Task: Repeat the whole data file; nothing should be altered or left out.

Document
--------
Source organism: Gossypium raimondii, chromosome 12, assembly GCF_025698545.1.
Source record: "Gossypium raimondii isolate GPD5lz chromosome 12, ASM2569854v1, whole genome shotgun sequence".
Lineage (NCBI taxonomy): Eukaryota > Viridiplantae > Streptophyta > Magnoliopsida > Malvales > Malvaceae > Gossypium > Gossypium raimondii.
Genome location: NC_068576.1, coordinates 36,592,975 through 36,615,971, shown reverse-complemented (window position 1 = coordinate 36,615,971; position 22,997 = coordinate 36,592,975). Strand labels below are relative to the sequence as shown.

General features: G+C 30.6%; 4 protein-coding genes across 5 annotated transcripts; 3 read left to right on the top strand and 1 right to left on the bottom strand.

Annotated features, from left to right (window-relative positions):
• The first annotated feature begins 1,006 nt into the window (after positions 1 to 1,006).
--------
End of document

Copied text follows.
Source organism: Gossypium raimondii, chromosome 12, assembly GCF_025698545.1.
Source record: "Gossypium raimondii isolate GPD5lz chromosome 12, ASM2569854v1, whole genome shotgun sequence".
Lineage (NCBI taxonomy): Eukaryota > Viridiplantae > Streptophyta > Magnoliopsida > Malvales > Malvaceae > Gossypium > Gossypium raimondii.
Genome location: NC_068576.1, coordinates 36,592,975 through 36,615,971, shown reverse-complemented (window position 1 = coordinate 36,615,971; position 22,997 = coordinate 36,592,975). Strand labels below are relative to the sequence as shown.

General features: G+C 30.6%; 4 protein-coding genes across 5 annotated transcripts; 3 read left to right on the top strand and 1 right to left on the bottom strand.

Annotated features, from left to right (window-relative positions):
• The first annotated feature begins 1,006 nt into the window (after positions 1 to 1,006).